It's not irrelevant, scottishmummy. The OP is the only parent that her son has. Therefore decisions that she makes about working/not working will impact on him in a way that decisions couples make just don't - there's no juggling leave/hours to get less time in childcare, no partner around to pick up the slack when she needs to put in more hours at work, no choosing shifts to fit in with someone else who can look after the child - none of the things that parents who are couples take for granted. And, quite aside from such practical considerations, there is no-one else there to show that child how to live, to filter his responses to the world, to take him on his journey to becoming an independent and functional human being. That the OP is a single parent is entirely relevant to whether or not she decides to work for the next 13 months.

FasterStronger Fri 15-Mar-13 10:34:56

but the OP is not saying she cannot work, she is saying she doesn't want to.

LittleChickpea Fri 15-Mar-13 10:35:45

Wallison OP is living with the GP and I am sure they are loving so they could cover all your points off...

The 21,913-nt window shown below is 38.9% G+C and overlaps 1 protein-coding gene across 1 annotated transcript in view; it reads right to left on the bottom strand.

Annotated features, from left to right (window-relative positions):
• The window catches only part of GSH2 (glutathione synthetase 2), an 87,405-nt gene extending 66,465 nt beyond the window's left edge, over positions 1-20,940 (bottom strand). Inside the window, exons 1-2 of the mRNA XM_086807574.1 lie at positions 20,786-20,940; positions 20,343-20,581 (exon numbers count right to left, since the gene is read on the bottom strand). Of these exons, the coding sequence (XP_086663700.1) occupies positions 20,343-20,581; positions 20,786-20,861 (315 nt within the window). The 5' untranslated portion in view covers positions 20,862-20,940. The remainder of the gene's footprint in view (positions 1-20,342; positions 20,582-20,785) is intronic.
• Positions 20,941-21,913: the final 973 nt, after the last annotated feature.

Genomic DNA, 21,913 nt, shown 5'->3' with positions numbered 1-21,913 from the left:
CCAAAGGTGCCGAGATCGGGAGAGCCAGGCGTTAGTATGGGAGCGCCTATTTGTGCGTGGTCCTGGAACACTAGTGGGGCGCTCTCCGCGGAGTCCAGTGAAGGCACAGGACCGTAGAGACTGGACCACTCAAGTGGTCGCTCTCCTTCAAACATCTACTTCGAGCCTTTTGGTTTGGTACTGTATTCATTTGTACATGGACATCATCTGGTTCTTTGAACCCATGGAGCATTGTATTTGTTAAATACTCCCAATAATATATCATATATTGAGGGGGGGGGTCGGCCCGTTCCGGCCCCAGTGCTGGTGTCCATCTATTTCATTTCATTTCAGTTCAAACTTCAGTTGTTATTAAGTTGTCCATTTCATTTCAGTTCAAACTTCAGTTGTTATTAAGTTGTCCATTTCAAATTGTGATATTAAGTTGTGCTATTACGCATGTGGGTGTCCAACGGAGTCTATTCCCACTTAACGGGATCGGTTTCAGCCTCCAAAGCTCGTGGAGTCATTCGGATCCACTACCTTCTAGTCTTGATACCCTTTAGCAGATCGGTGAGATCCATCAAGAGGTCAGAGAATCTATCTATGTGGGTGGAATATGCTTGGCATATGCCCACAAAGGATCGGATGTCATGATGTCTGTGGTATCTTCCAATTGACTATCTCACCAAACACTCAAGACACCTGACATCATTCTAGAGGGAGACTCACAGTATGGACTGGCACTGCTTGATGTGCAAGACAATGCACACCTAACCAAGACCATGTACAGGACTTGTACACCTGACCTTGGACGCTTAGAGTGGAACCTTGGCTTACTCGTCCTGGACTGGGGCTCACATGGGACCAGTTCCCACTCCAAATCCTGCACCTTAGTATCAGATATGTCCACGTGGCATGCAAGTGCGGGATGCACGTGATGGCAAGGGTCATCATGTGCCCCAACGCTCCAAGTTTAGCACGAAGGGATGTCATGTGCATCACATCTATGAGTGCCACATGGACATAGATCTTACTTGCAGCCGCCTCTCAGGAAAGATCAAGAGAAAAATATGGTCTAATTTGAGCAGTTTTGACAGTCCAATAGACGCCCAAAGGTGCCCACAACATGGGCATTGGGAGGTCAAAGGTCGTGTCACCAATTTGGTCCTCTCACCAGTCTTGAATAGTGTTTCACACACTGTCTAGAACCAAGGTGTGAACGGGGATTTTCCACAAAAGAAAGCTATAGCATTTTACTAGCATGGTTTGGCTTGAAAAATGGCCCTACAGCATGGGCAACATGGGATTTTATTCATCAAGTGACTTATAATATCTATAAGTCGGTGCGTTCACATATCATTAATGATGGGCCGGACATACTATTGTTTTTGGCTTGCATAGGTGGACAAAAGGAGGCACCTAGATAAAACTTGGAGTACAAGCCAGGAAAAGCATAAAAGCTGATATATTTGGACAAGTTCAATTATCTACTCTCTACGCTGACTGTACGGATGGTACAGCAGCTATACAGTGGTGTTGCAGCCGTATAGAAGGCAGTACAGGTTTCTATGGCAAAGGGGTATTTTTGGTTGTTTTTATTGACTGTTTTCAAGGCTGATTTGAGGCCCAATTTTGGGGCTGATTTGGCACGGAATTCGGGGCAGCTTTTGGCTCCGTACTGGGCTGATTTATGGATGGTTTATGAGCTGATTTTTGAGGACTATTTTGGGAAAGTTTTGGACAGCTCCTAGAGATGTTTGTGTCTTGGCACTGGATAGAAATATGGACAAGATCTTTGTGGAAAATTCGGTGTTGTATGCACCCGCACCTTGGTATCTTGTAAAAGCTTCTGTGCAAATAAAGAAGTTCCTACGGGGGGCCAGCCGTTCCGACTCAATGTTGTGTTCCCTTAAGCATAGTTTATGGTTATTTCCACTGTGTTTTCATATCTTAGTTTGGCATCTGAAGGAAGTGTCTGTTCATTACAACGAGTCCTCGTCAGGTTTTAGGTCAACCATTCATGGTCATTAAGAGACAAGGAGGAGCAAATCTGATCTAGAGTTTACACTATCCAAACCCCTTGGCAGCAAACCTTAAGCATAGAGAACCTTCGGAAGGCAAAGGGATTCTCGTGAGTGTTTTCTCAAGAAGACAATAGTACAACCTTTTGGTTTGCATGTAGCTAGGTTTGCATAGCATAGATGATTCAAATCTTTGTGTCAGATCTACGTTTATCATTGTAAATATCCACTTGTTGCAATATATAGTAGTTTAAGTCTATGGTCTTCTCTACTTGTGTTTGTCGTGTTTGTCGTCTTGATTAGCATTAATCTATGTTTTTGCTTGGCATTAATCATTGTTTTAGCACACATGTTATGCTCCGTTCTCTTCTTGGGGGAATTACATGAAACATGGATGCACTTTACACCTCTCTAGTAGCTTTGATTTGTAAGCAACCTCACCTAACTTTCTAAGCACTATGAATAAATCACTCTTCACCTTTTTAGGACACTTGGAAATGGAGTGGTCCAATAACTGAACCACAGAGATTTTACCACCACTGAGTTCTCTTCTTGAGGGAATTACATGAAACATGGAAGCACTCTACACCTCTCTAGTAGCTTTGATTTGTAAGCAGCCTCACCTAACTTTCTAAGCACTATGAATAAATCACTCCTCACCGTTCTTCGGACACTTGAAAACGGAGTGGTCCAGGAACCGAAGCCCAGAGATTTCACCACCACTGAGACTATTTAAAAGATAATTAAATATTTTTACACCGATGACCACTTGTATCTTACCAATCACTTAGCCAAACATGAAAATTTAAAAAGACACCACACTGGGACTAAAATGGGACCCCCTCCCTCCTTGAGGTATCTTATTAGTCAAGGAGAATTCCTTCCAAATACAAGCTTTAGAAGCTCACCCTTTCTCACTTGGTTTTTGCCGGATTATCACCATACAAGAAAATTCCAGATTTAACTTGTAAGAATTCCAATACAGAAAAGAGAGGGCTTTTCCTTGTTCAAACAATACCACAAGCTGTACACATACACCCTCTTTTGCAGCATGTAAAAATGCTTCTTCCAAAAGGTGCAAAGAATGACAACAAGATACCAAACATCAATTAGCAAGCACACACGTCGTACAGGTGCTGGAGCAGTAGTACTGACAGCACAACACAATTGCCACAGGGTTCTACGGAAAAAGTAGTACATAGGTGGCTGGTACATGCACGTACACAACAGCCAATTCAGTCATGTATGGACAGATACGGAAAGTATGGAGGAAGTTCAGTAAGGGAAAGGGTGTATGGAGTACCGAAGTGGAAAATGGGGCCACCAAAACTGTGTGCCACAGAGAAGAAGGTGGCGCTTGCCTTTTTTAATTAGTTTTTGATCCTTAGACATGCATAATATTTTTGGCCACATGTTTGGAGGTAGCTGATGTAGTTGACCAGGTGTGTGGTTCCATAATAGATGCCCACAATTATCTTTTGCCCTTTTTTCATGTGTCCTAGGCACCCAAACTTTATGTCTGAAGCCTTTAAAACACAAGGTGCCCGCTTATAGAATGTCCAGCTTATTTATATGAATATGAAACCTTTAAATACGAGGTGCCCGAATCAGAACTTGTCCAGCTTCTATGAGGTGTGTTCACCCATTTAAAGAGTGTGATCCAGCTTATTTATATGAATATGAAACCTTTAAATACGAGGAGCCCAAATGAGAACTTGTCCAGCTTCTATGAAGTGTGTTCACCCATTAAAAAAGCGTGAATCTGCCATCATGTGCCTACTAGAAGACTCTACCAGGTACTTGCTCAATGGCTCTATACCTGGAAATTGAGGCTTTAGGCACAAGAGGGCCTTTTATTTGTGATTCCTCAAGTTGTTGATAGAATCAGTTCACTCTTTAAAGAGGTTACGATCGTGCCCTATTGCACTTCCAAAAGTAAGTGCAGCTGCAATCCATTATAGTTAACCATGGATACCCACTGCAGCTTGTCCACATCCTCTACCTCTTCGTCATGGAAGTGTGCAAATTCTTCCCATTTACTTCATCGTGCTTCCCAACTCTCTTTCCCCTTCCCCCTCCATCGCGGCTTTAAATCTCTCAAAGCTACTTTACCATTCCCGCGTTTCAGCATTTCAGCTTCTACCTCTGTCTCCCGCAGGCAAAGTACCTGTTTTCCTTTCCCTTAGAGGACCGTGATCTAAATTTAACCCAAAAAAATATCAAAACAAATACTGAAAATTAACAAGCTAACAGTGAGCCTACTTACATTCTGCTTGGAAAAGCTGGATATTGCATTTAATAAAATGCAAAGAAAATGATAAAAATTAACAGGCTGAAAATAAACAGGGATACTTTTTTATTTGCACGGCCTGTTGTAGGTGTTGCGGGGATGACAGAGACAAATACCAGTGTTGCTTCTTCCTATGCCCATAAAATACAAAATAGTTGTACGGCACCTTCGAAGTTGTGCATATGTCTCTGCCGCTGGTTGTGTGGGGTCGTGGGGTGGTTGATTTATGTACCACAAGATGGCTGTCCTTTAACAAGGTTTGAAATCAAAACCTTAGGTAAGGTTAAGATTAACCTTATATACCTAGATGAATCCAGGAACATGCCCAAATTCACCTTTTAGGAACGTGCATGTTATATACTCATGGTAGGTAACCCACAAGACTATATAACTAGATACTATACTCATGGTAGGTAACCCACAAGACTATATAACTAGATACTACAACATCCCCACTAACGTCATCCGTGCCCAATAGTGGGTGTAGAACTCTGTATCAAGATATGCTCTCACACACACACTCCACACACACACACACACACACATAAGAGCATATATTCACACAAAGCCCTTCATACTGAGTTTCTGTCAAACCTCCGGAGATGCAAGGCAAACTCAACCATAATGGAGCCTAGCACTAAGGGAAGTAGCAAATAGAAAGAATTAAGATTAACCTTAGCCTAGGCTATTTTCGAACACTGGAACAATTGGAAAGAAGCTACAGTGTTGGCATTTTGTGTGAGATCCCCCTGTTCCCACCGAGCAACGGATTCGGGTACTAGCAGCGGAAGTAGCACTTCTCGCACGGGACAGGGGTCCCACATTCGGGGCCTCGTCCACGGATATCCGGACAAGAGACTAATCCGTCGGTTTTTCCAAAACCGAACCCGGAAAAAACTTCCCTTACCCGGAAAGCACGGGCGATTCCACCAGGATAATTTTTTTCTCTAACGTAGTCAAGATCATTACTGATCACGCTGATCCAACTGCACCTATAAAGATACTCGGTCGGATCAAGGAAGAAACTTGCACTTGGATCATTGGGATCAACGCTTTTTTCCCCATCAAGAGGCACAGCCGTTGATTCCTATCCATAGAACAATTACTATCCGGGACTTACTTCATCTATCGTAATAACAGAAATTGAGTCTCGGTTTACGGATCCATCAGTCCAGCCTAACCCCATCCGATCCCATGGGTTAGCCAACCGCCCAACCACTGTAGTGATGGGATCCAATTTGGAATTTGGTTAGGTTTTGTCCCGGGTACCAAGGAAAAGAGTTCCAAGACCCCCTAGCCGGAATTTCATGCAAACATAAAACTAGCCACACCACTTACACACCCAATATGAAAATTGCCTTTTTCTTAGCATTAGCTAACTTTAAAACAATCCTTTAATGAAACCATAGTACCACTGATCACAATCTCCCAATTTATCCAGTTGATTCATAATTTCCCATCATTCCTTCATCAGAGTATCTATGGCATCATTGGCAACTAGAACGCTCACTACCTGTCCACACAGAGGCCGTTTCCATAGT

wordfactory Fri 15-Mar-13 10:36:25

littlechickpea I think however you cut it, it boils down to increasing taxation ie some working parents will have to pay more tax for other parents not to work.

People blather on about tax avoidance but a succession of governments of different stripes have not been able to crack this nut. It's just a sound bite. An easy yet meaningless phrase.

The reality is that the only sure way to incease the welfare bill is to borrow more more and/or increase taxation.

Borrowing more money at this time is economic suicide. Our DC will be landed with this hideous debt. So we will have a generation of people who will have had a SAHP but their economic future will be horrendous. They will not thank us!!!
If we borrow any more cash, then we must spend it on infrastructure programs ie getting people into work. Not paying them not to work.

So that leaves an increase in taxation...

Latara Fri 15-Mar-13 10:36:39